As an endangered species, this colonial nature and these nest characteristics make it relatively easy for biologists to study the Red-cockaded Woodpecker. Also as an endangered species, it is intensely studied. In the Holly Shelter Game Preserve, a nesting colony was situated about a mile in from the highway. Nesting trees were marked with broad, white painted stripes.
I should explain how we came to be in this particular place. In negotiating our Spring vacation along the Atlantic coast, my spouse insisted that we not bird all the time, and that her interest in the Civil War be honored. In turn, I would target our birding to finding these two southern species, Bachman’s Sparrow and Red-cockaded Woodpecker. I studied guides to birding places and had a significant list of places we would visit in search of these species (and which would provide a significant amount of birding on the trip). About a week before we left, I mentioned my target species to Al at an Audubon meeting. A couple of days later he received an e-mail from a friend who had just seen both species. Al forwarded the e-mail to me. The e-mail described “one of the best places to observe the endangered Red-cockaded Woodpecker” and gave precise directions for accessing the game preserve and finding the woodpecker.
And that is how it happened that my first stop for these targeted species was in this game preserve north of Wilmington, North Carolina. We watched the Bachman’s Sparrow for about ten minutes, until something caused him to fly off. Then we turned our attention to searching for the Red-cockaded Woodpecker.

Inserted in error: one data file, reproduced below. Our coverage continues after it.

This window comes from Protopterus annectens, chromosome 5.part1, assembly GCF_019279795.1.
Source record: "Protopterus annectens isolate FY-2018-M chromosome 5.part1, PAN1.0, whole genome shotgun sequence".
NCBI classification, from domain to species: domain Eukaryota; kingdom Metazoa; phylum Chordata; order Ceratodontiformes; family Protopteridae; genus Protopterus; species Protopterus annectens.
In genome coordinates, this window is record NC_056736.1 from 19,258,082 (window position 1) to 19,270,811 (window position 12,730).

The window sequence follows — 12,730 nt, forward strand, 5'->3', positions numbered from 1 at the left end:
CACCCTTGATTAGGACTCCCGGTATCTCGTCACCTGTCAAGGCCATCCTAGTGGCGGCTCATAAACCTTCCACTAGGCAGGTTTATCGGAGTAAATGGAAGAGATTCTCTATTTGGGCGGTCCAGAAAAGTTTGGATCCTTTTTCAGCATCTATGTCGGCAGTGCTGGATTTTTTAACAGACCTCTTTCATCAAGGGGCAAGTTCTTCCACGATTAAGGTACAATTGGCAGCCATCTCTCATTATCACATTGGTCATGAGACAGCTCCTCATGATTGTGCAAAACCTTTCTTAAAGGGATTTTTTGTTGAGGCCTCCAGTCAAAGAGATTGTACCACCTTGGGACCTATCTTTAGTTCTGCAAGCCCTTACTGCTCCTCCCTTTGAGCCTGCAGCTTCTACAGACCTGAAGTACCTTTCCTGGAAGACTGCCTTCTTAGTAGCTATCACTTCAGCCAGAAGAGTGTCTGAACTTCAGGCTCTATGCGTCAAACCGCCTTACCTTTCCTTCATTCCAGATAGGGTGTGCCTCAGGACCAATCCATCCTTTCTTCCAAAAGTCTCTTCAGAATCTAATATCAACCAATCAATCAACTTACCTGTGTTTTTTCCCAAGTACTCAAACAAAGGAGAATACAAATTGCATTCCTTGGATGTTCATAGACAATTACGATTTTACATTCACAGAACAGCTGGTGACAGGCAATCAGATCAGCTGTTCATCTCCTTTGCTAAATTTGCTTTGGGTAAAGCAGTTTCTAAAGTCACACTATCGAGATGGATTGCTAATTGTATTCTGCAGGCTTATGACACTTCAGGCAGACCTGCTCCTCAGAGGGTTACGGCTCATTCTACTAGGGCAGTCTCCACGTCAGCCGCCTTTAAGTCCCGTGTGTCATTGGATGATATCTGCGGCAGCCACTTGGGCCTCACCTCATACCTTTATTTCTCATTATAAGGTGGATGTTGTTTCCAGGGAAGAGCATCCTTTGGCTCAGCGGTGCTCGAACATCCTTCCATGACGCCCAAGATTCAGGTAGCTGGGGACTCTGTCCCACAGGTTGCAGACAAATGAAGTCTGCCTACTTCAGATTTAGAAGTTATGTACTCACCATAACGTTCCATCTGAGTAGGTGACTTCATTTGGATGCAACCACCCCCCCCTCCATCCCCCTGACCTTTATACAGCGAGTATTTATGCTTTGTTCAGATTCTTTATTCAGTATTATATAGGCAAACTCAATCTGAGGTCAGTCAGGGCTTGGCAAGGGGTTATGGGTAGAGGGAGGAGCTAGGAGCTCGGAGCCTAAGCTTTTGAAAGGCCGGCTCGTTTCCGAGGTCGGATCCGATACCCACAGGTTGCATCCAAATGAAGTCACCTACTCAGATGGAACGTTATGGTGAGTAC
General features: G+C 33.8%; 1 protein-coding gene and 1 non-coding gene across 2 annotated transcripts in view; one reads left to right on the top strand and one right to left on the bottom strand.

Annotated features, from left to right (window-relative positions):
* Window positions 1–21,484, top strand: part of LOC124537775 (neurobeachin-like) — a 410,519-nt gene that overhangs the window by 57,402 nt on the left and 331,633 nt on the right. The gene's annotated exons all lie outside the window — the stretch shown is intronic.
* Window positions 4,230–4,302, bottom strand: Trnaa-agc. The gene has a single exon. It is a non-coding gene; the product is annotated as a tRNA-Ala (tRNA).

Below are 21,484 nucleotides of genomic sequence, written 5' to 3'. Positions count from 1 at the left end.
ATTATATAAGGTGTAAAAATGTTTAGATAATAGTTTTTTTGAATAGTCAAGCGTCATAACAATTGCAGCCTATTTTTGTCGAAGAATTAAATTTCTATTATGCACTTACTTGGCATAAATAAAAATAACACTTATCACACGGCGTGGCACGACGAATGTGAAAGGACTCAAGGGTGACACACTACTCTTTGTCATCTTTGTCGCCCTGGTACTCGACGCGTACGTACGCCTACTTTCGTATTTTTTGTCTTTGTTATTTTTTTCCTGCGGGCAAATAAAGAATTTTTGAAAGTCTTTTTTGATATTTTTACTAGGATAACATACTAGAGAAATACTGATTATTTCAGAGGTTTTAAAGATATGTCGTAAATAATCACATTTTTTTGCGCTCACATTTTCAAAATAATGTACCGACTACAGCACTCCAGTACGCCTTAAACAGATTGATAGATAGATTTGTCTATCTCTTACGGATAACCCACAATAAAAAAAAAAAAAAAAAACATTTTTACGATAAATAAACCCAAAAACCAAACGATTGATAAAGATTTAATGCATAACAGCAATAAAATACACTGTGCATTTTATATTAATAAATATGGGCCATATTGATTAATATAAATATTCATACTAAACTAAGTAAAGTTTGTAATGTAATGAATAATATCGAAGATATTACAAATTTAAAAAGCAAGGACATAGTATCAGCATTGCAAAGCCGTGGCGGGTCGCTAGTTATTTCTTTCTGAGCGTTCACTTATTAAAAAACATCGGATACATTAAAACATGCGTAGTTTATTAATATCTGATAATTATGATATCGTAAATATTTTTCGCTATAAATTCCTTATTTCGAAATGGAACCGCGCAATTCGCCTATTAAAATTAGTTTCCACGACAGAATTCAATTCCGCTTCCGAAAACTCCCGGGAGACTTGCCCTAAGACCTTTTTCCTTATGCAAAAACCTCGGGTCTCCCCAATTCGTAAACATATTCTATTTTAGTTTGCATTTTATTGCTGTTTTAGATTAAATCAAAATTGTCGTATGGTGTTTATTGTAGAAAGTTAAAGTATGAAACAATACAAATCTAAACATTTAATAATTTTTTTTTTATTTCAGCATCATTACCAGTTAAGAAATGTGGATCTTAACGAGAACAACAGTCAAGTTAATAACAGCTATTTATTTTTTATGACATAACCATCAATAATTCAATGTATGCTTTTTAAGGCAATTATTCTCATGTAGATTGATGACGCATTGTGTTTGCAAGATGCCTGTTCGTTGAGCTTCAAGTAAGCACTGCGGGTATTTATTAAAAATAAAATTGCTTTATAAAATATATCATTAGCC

In addition to nesting colonially, this woodpecker often forages with its family and neighbors. We had stopped during the late afternoon the day before, but had seen and heard very little beyond the ubiquitous song of the towhee. But in the early morning, the birds are active and often feed together. So we began to prowl slowly and quietly in the vicinity of the marked nesting trees. We were looking for a woodpecker midway in size between a Downy and a Hairy, with a stout beak like a Hairy, a prominent white cheek, otherwise entirely black with white spots, and an invisible red “cockade” back of the male’s eye.
Southern pine savannah is open forest with trees widely spaced and little undergrowth. We could search for movement across wide areas. We scanned and watched and listened. With binoculars on her eyes, my spouse said, “There it is.” I followed her line of sight to a plain woodpecker with a white cheek on the side of a pine. It was 7 am, and we had just seen our second life bird for the day. Others in the family group were stirring to activity and we had long and satisfying views of this endangered bird.
It was early and so we turned our attention to the other bird life coming alive - a Common Nighthawk peenting overhead, doing his aerial display by diving steeply then pulling up with a booming sound. A Long-eared Owl called distantly. Pine Warblers and Prairie Warblers singing from trees tops and thickets. A Summer Tanager, bright red, led us through the oaks, scolding with his “pikituck.” Brown-headed Nuthatches worked the tree trunks. Always the towhees were singing and the Carolina Chickadees calling.
By 9 am, this first day of May was beginning to feel like a mid-summer day. We shed clothing, rearranged the car, and resumed our travels. We had had a full day of very good birding.
Quotation from Kenn Kaufman, “Lives of North American Birds,” 1996.